Microbiota analysis

Subjects will be asked to collect one stool each during the baseline, intervention 1, washout 1, intervention 2, and washout 2 periods. Subjects will be provided with Fisherbrand® commode collection kits for stool collection. Samples will be processed and appropriately stored in the lab within 6 h after defecation. Stool samples will be analyzed for changes in microbiota. Changes in the concentration of Lactobacilli and Bifidobacteria genera as well as Bifidobacterium animalis sp. lactis will be measured in fecal samples by real-time PCR (qPCR).

Total DNA will be extracted from homogenized fecal samples using the QIAamp® Fast DNA Stool Mini Kit (Qiagen, Hilden, Germany) as per the manufacturer’s instructions, with minor modifications, i.e., two 0.05 M phosphate buffer washes prior to the addition of InhibitEX (Qiagen) and a 1 mm zirconia/silica bead beating step (~250–350 mg/tube, 4 m/s for 1 min × 3) before centrifugation of samples to pellet stool particles. Purified DNA will be further processed for qPCR and 16S rRNA gene amplicon sequencing.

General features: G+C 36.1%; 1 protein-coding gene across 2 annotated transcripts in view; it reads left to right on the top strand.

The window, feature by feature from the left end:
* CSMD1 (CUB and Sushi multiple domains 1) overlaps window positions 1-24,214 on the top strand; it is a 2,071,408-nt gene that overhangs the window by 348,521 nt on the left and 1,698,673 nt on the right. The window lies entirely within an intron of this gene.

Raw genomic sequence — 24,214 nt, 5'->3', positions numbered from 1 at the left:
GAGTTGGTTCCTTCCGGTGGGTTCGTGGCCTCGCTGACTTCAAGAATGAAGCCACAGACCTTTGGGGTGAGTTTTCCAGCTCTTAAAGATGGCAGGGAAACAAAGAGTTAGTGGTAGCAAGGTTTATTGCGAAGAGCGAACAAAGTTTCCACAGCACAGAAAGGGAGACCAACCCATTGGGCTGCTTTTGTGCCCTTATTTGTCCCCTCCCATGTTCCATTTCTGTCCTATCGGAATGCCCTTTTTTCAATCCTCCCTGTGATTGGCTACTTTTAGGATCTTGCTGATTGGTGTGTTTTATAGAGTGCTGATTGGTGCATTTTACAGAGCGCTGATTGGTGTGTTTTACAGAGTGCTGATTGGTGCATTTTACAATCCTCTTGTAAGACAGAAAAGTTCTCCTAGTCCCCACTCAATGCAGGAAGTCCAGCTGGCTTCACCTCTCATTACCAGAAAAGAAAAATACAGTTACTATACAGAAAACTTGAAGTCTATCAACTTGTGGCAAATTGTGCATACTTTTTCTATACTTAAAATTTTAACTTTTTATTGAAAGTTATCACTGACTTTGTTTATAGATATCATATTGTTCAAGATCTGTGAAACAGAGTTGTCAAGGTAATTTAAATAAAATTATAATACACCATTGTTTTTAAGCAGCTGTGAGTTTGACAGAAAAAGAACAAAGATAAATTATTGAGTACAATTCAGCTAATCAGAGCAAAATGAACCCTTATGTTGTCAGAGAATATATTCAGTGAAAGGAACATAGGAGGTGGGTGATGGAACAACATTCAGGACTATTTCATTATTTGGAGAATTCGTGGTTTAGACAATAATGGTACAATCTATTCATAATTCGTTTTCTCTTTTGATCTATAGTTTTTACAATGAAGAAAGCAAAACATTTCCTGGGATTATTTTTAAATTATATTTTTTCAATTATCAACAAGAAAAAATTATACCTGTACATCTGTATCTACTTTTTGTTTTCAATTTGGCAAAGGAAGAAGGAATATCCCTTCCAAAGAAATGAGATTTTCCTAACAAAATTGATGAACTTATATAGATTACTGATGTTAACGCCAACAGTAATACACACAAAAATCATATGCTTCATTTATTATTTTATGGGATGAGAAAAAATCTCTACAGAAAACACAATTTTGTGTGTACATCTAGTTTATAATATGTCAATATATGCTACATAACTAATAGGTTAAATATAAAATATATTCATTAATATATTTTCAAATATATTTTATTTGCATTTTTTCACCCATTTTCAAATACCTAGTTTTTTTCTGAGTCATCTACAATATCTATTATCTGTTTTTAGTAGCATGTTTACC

For qPCR, template DNA for standard curves will be generated by spiking feces with a bacterial suspension consisting of lyophilized bacterial powder (Lallemand Health Solutions) in HyClone phosphate buffered saline. Total cell count of each bacterial suspension will be determined by flow cytometry. Feces will be spiked with a volume equivalent to 109 bacteria, and then subjected to DNA extraction as described above.

Quantification of Lactobacilli, Bifidobacteria, and Bifidobacterium animalis sp. lactis will be performed by qPCR using the ViiA™ 7 Real-Time PCR System (Thermo Fisher Scientific). Standard curves will be generated by serially diluting DNA from spiked feces. DNA samples to be quantified will be diluted in molecular biology grade water prior to qPCR.